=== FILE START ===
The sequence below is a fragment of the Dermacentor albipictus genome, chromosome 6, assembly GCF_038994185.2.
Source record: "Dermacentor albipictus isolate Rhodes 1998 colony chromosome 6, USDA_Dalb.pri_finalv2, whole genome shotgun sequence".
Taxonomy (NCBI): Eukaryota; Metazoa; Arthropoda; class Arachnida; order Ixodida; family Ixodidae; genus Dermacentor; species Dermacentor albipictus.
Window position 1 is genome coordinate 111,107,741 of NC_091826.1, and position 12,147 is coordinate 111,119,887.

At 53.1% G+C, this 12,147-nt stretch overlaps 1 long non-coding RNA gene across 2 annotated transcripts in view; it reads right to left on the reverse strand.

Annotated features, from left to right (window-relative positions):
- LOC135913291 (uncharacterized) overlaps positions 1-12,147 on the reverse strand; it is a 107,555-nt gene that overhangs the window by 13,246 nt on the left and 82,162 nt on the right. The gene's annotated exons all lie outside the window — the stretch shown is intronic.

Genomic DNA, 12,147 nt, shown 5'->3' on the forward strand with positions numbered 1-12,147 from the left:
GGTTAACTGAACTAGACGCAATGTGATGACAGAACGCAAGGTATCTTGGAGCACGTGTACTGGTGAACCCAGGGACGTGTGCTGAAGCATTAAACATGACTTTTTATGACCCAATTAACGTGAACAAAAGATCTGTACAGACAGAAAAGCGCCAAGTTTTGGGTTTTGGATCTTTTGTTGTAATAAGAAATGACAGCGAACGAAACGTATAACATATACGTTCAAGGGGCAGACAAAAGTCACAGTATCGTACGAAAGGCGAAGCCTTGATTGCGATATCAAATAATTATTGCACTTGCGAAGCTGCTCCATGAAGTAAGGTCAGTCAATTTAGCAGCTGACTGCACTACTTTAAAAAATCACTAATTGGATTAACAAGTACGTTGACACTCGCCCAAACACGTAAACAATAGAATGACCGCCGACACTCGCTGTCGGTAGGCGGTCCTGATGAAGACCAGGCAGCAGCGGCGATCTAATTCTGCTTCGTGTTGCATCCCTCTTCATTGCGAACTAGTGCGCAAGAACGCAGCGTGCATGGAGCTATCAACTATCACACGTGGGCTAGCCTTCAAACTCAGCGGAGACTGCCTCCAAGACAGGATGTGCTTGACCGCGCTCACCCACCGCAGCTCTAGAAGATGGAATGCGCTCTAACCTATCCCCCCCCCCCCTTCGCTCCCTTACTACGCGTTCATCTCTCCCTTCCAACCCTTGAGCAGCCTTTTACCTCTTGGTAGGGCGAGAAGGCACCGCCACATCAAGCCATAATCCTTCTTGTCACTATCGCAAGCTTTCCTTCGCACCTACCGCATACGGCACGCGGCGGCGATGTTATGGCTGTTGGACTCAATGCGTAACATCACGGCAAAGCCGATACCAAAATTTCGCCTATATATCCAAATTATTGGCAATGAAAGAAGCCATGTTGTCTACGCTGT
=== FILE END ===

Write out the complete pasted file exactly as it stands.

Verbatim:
The sequence below is a fragment of the Dermacentor albipictus genome, chromosome 6, assembly GCF_038994185.2.
Source record: "Dermacentor albipictus isolate Rhodes 1998 colony chromosome 6, USDA_Dalb.pri_finalv2, whole genome shotgun sequence".
Taxonomy (NCBI): Eukaryota; Metazoa; Arthropoda; class Arachnida; order Ixodida; family Ixodidae; genus Dermacentor; species Dermacentor albipictus.
Window position 1 is genome coordinate 111,107,741 of NC_091826.1, and position 12,147 is coordinate 111,119,887.

At 53.1% G+C, this 12,147-nt stretch overlaps 1 long non-coding RNA gene across 2 annotated transcripts in view; it reads right to left on the reverse strand.

Annotated features, from left to right (window-relative positions):
- LOC135913291 (uncharacterized) overlaps positions 1-12,147 on the reverse strand; it is a 107,555-nt gene that overhangs the window by 13,246 nt on the left and 82,162 nt on the right. The gene's annotated exons all lie outside the window — the stretch shown is intronic.

Genomic DNA, 12,147 nt, shown 5'->3' on the forward strand with positions numbered 1-12,147 from the left:
GGTTAACTGAACTAGACGCAATGTGATGACAGAACGCAAGGTATCTTGGAGCACGTGTACTGGTGAACCCAGGGACGTGTGCTGAAGCATTAAACATGACTTTTTATGACCCAATTAACGTGAACAAAAGATCTGTACAGACAGAAAAGCGCCAAGTTTTGGGTTTTGGATCTTTTGTTGTAATAAGAAATGACAGCGAACGAAACGTATAACATATACGTTCAAGGGGCAGACAAAAGTCACAGTATCGTACGAAAGGCGAAGCCTTGATTGCGATATCAAATAATTATTGCACTTGCGAAGCTGCTCCATGAAGTAAGGTCAGTCAATTTAGCAGCTGACTGCACTACTTTAAAAAATCACTAATTGGATTAACAAGTACGTTGACACTCGCCCAAACACGTAAACAATAGAATGACCGCCGACACTCGCTGTCGGTAGGCGGTCCTGATGAAGACCAGGCAGCAGCGGCGATCTAATTCTGCTTCGTGTTGCATCCCTCTTCATTGCGAACTAGTGCGCAAGAACGCAGCGTGCATGGAGCTATCAACTATCACACGTGGGCTAGCCTTCAAACTCAGCGGAGACTGCCTCCAAGACAGGATGTGCTTGACCGCGCTCACCCACCGCAGCTCTAGAAGATGGAATGCGCTCTAACCTATCCCCCCCCCCCCTTCGCTCCCTTACTACGCGTTCATCTCTCCCTTCCAACCCTTGAGCAGCCTTTTACCTCTTGGTAGGGCGAGAAGGCACCGCCACATCAAGCCATAATCCTTCTTGTCACTATCGCAAGCTTTCCTTCGCACCTACCGCATACGGCACGCGGCGGCGATGTTATGGCTGTTGGACTCAATGCGTAACATCACGGCAAAGCCGATACCAAAATTTCGCCTATATATCCAAATTATTGGCAATGAAAGAAGCCATGTTGTCTACGCTGT